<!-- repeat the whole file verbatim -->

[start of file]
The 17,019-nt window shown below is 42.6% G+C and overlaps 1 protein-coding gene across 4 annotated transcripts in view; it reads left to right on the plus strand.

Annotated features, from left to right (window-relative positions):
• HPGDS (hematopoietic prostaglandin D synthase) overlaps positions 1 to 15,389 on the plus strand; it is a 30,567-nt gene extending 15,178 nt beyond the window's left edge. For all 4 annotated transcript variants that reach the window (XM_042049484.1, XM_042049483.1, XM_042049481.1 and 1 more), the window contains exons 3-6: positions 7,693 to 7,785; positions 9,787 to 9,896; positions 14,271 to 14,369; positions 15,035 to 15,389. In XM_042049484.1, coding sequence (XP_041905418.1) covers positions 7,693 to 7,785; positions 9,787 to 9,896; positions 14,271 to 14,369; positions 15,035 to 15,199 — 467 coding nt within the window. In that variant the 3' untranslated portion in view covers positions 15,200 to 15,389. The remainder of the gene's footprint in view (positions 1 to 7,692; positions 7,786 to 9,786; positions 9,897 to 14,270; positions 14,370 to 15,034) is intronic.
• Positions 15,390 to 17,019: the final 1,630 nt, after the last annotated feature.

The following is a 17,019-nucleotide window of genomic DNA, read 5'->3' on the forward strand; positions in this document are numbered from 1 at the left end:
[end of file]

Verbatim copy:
The 17,019-nt window shown below is 42.6% G+C and overlaps 1 protein-coding gene across 4 annotated transcripts in view; it reads left to right on the plus strand.

Annotated features, from left to right (window-relative positions):
• HPGDS (hematopoietic prostaglandin D synthase) overlaps positions 1 to 15,389 on the plus strand; it is a 30,567-nt gene extending 15,178 nt beyond the window's left edge. For all 4 annotated transcript variants that reach the window (XM_042049484.1, XM_042049483.1, XM_042049481.1 and 1 more), the window contains exons 3-6: positions 7,693 to 7,785; positions 9,787 to 9,896; positions 14,271 to 14,369; positions 15,035 to 15,389. In XM_042049484.1, coding sequence (XP_041905418.1) covers positions 7,693 to 7,785; positions 9,787 to 9,896; positions 14,271 to 14,369; positions 15,035 to 15,199 — 467 coding nt within the window. In that variant the 3' untranslated portion in view covers positions 15,200 to 15,389. The remainder of the gene's footprint in view (positions 1 to 7,692; positions 7,786 to 9,786; positions 9,897 to 14,270; positions 14,370 to 15,034) is intronic.
• Positions 15,390 to 17,019: the final 1,630 nt, after the last annotated feature.

The following is a 17,019-nucleotide window of genomic DNA, read 5'->3' on the forward strand; positions in this document are numbered from 1 at the left end: